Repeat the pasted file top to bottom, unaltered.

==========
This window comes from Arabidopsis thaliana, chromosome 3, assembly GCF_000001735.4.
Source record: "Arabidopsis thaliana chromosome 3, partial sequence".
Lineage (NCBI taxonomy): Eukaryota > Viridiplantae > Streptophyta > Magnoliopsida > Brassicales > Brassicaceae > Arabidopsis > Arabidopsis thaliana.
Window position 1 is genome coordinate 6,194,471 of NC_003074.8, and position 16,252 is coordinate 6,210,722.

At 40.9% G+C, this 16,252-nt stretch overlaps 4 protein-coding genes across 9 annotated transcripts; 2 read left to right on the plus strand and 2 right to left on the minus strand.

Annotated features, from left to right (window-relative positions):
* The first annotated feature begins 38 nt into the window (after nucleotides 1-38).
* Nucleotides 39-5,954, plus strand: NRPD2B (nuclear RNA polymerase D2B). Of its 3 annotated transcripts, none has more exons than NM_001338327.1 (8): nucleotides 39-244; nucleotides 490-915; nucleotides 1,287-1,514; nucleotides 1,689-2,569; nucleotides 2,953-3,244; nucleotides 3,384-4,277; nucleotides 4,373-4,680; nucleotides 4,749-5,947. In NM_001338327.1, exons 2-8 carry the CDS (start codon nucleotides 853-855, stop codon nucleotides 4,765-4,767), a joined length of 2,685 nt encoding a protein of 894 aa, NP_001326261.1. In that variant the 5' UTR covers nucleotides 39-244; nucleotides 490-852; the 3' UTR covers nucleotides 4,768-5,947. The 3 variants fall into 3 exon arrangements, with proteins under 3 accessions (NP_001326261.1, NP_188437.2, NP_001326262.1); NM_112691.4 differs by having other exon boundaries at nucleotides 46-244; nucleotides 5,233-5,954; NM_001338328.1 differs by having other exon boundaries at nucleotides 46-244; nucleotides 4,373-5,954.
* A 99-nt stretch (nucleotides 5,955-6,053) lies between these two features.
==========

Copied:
This window comes from Arabidopsis thaliana, chromosome 3, assembly GCF_000001735.4.
Source record: "Arabidopsis thaliana chromosome 3, partial sequence".
Lineage (NCBI taxonomy): Eukaryota > Viridiplantae > Streptophyta > Magnoliopsida > Brassicales > Brassicaceae > Arabidopsis > Arabidopsis thaliana.
Window position 1 is genome coordinate 6,194,471 of NC_003074.8, and position 16,252 is coordinate 6,210,722.

At 40.9% G+C, this 16,252-nt stretch overlaps 4 protein-coding genes across 9 annotated transcripts; 2 read left to right on the plus strand and 2 right to left on the minus strand.

Annotated features, from left to right (window-relative positions):
* The first annotated feature begins 38 nt into the window (after nucleotides 1-38).
* Nucleotides 39-5,954, plus strand: NRPD2B (nuclear RNA polymerase D2B). Of its 3 annotated transcripts, none has more exons than NM_001338327.1 (8): nucleotides 39-244; nucleotides 490-915; nucleotides 1,287-1,514; nucleotides 1,689-2,569; nucleotides 2,953-3,244; nucleotides 3,384-4,277; nucleotides 4,373-4,680; nucleotides 4,749-5,947. In NM_001338327.1, exons 2-8 carry the CDS (start codon nucleotides 853-855, stop codon nucleotides 4,765-4,767), a joined length of 2,685 nt encoding a protein of 894 aa, NP_001326261.1. In that variant the 5' UTR covers nucleotides 39-244; nucleotides 490-852; the 3' UTR covers nucleotides 4,768-5,947. The 3 variants fall into 3 exon arrangements, with proteins under 3 accessions (NP_001326261.1, NP_188437.2, NP_001326262.1); NM_112691.4 differs by having other exon boundaries at nucleotides 46-244; nucleotides 5,233-5,954; NM_001338328.1 differs by having other exon boundaries at nucleotides 46-244; nucleotides 4,373-5,954.
* A 99-nt stretch (nucleotides 5,955-6,053) lies between these two features.